Technically, Toyotas and Harleys have a couple things in common that are implicit in this debacle, namely fly-by-wire throttles and electronic cruise control. The votes aren’t all in on the root of SUA in the recalled cars, but I’ll go to the mat defending the notion it is not either of those. However, most of the sensationalists out there refuse to believe that the logical culprit in Toyota’s case is simply corrosion of the pedal pivot and the fix (a plastic “patch”) is legit and sufficient. The uninformed masses, true to the theory of fearing what they know nothing of, want to pin it on the inviolate computer that controls the engine and steadfastly, ignorantly, refuse any other explanation. Come on! Any old-time Harley riders out there wanna take a bet that a throttle cable will kink, stick and cause SUA issues of its own—way before the same thing could ever happen to the FBW throttle of a Twin Cam Tourer? Thought not!
That simple example of old versus new technologies on hogs should indicate how these things can get overblown by paranoids (number one) and (number two) why we proficient Harley riders at least learn where the kill button is and how to operate it—just in case! We also tend to understand it’s not any amount of electronic nannies, belts and bags… ’cause they can only assist in keeping us safe. We bikers know that even if a throttle sticks wide open, the button, clutch and brakes (along with our defensive driving tricks) are what keep us alive and out of trouble. Apparently that’s more than you can say for a doofus in a Prius!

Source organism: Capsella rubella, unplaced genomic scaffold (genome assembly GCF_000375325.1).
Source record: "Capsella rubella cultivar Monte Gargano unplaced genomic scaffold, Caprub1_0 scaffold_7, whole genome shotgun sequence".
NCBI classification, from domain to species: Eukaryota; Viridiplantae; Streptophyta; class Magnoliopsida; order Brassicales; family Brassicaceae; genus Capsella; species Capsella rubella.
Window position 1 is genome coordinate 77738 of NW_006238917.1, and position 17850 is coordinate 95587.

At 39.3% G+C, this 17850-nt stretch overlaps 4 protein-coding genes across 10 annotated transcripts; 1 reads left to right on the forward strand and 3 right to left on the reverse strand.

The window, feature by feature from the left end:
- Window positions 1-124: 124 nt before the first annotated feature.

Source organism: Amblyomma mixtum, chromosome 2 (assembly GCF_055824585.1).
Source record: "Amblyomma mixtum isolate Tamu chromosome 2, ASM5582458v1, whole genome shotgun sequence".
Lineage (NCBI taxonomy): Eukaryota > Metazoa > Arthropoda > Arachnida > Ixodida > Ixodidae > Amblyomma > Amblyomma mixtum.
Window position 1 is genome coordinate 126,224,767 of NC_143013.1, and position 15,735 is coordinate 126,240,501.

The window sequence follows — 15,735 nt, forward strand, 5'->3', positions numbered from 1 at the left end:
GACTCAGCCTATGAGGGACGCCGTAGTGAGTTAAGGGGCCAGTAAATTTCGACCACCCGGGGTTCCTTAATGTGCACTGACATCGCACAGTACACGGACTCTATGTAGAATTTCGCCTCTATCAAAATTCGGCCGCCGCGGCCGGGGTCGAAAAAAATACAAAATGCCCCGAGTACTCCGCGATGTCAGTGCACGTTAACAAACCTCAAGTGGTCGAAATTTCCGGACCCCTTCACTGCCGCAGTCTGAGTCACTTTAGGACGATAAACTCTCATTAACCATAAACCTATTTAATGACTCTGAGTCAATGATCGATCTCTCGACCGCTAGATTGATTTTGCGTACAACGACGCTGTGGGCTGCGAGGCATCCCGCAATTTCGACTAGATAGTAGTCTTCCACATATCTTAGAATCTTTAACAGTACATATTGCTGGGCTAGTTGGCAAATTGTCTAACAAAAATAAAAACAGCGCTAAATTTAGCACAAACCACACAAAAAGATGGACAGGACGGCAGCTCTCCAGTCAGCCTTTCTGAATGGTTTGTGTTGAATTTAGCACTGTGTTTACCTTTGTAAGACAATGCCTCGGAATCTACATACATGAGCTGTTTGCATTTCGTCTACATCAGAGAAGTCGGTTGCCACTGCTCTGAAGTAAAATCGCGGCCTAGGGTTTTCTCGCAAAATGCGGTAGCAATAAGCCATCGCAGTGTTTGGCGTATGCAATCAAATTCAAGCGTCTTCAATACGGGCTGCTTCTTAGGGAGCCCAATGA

Look, I’ll freely admit separating wheat from chaff on these kinds of issues frequently leads into a minefield for the layman, since you cannot discount real safety hazards (like exploding Pinto gas tanks). Yet more often than not, it’s intentional hype, not accidental hazard that makes the 10 o’clock news. All vehicle manufacturers (including H-D) have issued voluntary recalls in order to improve products and correct flaws once flaws are spotted. Companies like Ford, GM, Firestone, Toyota and—yes—Harley have been around long enough to make it simply illogical to assume they are constantly trying to put one over on consumers. (On the other hand, the media just might be.) More rationally, recalls tend to point out that making legitimate discoveries of issues in the field proves they (and we) are only human, in the end. Since the first recall (for steering gear that broke on 1959 Cadillacs), there have been several thousands, the vast majority of which had nothing to do with potentially fatal flaws. (Unless just getting into a car or astride a motorcycle is something you consider potentially fatal—which it is.) As motorcyclists, we of all people should best appreciate and understand that no amount of technology can protect you from everything that might hurt or kill you on this nation’s roads, and that’s kinda the point.
Refusal to be a technological hostage, continual training, and intentionally ongoing improvement in skills, knowledge, sheer experience and a finely-honed BS detector will always be the safe bet! Because, what keeps you safest—is you!